I wrote this wedding music for piano with an accomplished pianist in mind. However, this detail should not stop anyone from attempting it. I set out to create a broadly usable piece to be used towards the end of wedding preludes and I hope that I have done this well enough to appeal to most performers. The only questionable challenge is that there are some wide intervals throughout the work. I am able to reach a major ninth with ease and therefore wrote many without a second thought. If this is not the case for you, please feel free to change a few notes using your best judgement.

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Sample Score

There are three hymns woven throughout this work. The sample above contains an arrangement of “O Perfect Love”. The other two are “Take my Life and Let It Be” and “Be Thou My Vision”:

     

These samples are taken from my album, Purpose. Click here for more information.

Additional information

I wrote this wedding music for piano to be premiered for my friends, Pam and Ryan, at their wedding for prelude. The danger with this role in a program is that the beginning material is either easily missed, or it rudely interrupts conversations. I have attempted to use this problem to the performer’s advantage by utilizing John Cage’s philosophy: Any sound you hear during the performance is part of the music. While I disagree with Cage on many points, I do believe that there is something to be had with the idea of artistic noise. I actually want the audience to passively participate in the performance by talking at a respectful volume until the piece starts to unfold it’s main themes more clearly. It is the performer’s job to play beneath their mummer and crescendo as they decrescendo by becoming interested. I have yet to see it actually work out that way, but it’s a nice idea…

Since I was writing for a wedding, I have obviously written a piece about marriage. I’m am very passionate about the issue of divorce, and am strongly against divorce outside of marital unfaithfulness and even then only in extreme cases. This work is a charge to any bride and groom to fulfill their oaths to one another out of unconditional love no matter what their situation is. The harsh section of this piece represents the more unpleasant parts of marriage; but this section is fleeting and resolves quickly by returning to the original themes depicting unconditional love and faithfulness. The main take away I want people to have is that the love within marriage unites two people so intimately that the darker parts of the relationship are nullified.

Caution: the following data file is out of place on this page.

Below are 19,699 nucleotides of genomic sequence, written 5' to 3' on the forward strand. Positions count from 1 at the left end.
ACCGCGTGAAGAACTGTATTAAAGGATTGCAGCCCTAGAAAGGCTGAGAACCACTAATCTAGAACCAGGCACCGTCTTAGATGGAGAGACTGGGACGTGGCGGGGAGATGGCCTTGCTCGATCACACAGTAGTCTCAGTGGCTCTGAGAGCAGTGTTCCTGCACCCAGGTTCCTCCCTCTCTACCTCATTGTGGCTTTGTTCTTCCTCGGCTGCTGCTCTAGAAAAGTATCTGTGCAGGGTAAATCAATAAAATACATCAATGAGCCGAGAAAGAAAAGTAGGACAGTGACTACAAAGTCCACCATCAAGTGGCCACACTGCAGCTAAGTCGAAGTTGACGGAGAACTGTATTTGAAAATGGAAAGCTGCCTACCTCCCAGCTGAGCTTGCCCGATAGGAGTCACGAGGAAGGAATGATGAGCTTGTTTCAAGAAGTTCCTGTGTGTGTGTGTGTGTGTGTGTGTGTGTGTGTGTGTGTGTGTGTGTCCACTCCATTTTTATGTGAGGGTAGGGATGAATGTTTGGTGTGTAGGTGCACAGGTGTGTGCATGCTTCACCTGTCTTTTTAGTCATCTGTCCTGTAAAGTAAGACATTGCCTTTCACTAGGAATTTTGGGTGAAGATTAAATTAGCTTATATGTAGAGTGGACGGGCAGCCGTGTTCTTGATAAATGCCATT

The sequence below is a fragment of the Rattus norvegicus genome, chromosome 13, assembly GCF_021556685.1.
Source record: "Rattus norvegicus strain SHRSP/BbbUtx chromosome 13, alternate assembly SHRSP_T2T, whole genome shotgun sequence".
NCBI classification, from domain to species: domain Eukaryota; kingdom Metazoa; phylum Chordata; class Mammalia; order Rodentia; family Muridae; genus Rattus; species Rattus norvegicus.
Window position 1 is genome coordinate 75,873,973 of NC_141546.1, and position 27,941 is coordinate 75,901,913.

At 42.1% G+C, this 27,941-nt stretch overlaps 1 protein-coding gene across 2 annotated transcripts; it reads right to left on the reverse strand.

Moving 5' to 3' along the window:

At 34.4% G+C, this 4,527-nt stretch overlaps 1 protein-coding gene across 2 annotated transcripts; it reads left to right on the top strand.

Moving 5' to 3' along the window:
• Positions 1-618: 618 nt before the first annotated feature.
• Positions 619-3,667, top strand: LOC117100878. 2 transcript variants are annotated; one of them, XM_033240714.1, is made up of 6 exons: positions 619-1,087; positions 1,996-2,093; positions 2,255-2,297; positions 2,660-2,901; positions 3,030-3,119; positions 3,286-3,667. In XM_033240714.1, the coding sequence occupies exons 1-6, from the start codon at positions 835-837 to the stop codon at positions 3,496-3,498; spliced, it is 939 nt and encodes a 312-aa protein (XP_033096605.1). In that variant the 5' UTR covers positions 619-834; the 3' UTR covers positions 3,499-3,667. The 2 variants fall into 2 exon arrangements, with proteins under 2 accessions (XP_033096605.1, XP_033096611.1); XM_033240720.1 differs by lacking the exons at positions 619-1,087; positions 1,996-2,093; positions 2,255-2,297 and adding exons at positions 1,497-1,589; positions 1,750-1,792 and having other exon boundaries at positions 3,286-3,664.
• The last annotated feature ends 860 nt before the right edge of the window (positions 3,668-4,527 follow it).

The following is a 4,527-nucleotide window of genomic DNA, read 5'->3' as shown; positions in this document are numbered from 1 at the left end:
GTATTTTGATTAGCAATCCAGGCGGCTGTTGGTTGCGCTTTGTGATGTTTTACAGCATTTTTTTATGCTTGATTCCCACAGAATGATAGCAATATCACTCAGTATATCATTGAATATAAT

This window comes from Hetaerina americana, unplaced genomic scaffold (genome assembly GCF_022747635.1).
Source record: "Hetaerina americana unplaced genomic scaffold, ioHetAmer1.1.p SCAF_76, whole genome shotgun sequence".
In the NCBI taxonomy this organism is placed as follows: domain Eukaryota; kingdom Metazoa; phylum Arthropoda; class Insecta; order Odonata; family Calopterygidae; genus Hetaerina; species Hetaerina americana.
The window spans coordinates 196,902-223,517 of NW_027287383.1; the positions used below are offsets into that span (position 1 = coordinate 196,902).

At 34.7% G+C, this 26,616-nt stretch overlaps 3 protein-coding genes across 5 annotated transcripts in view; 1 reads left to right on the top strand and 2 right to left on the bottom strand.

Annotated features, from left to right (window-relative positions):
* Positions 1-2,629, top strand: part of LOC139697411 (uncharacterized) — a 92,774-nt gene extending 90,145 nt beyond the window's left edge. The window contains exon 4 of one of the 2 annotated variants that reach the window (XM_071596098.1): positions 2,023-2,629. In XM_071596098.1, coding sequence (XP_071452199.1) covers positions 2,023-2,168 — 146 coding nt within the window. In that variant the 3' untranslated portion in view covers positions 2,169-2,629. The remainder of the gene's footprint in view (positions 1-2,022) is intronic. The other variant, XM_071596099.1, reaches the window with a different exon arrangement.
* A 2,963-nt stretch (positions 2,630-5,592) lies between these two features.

Acceptable Sounds for Worship; Deeper Problems

December 12th, 2010

I’ve heard more than a few stories about churches breaking apart over issues related to music used during services.  I’ve heard many arguments condemning much of the music I enjoy because of it’s musical content (not lingual).  More often than not, traditional music is accepted in the sanctuary no matter its intent while new music is probed and prodded simply because of the fact that it is new.  But on what basis do all of these things occur?  Is it the Word of God, or is it a dismissible preference issue that has been blown way out of proportion?

I hope that we can all agree that there is no solid Biblical basis for deeming one sound as blasphemous and another as holy.  On what doctrine or passage of scripture is the organ more relevant to our relationship with God than a guitar?  By whose authority is a four part homophonic texture sacred and a rock beat profane?  Do the dark forces have such specificity in their dominion over the physical world that they have actually taken control of certain sound waves and mathematical patterns when executed through time?  Of course not, that would be silly. It seems to me that the only satanic thing that has taken place as a result of the new sounds that have been made over the past century is the fact that they have divided the church and caused wild accusations in various conservative Christian circles.  To deem a rock beat or a strummed guitar as unfit for use in worship is comparable to saying that certain shades of purple or the use of a powerpoint presentation is unfit to use for worship.  Satan does not have power over such things, he only has the power to tempt us to use them against God’s laws (pride, for example).